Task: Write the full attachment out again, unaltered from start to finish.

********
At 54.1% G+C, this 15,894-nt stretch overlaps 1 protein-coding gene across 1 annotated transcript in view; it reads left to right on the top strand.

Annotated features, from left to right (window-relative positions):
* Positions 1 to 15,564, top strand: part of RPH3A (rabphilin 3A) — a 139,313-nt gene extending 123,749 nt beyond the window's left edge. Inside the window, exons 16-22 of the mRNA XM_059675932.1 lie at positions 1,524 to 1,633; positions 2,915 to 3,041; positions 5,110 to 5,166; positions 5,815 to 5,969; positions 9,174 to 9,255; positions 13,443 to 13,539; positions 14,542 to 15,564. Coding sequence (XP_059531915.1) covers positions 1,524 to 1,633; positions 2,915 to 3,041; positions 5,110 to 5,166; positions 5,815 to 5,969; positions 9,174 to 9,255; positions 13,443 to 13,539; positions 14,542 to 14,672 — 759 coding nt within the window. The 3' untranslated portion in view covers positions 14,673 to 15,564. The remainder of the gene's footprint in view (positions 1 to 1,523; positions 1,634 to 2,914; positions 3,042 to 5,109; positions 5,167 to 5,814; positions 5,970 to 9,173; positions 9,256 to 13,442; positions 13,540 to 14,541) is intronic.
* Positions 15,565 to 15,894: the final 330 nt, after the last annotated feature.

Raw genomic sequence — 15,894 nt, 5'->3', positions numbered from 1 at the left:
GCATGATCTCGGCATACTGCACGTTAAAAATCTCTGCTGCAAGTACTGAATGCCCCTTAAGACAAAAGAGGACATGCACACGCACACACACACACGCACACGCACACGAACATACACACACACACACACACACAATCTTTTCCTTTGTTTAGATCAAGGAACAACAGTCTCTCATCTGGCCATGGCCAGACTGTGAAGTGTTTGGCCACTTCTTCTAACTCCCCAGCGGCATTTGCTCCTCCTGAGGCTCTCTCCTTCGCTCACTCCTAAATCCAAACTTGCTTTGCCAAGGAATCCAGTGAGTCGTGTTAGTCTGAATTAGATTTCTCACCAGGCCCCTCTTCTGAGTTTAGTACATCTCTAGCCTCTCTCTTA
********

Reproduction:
At 54.1% G+C, this 15,894-nt stretch overlaps 1 protein-coding gene across 1 annotated transcript in view; it reads left to right on the top strand.

Annotated features, from left to right (window-relative positions):
* Positions 1 to 15,564, top strand: part of RPH3A (rabphilin 3A) — a 139,313-nt gene extending 123,749 nt beyond the window's left edge. Inside the window, exons 16-22 of the mRNA XM_059675932.1 lie at positions 1,524 to 1,633; positions 2,915 to 3,041; positions 5,110 to 5,166; positions 5,815 to 5,969; positions 9,174 to 9,255; positions 13,443 to 13,539; positions 14,542 to 15,564. Coding sequence (XP_059531915.1) covers positions 1,524 to 1,633; positions 2,915 to 3,041; positions 5,110 to 5,166; positions 5,815 to 5,969; positions 9,174 to 9,255; positions 13,443 to 13,539; positions 14,542 to 14,672 — 759 coding nt within the window. The 3' untranslated portion in view covers positions 14,673 to 15,564. The remainder of the gene's footprint in view (positions 1 to 1,523; positions 1,634 to 2,914; positions 3,042 to 5,109; positions 5,167 to 5,814; positions 5,970 to 9,173; positions 9,256 to 13,442; positions 13,540 to 14,541) is intronic.
* Positions 15,565 to 15,894: the final 330 nt, after the last annotated feature.

Raw genomic sequence — 15,894 nt, 5'->3', positions numbered from 1 at the left:
GCATGATCTCGGCATACTGCACGTTAAAAATCTCTGCTGCAAGTACTGAATGCCCCTTAAGACAAAAGAGGACATGCACACGCACACACACACACGCACACGCACACGAACATACACACACACACACACACACAATCTTTTCCTTTGTTTAGATCAAGGAACAACAGTCTCTCATCTGGCCATGGCCAGACTGTGAAGTGTTTGGCCACTTCTTCTAACTCCCCAGCGGCATTTGCTCCTCCTGAGGCTCTCTCCTTCGCTCACTCCTAAATCCAAACTTGCTTTGCCAAGGAATCCAGTGAGTCGTGTTAGTCTGAATTAGATTTCTCACCAGGCCCCTCTTCTGAGTTTAGTACATCTCTAGCCTCTCTCTTA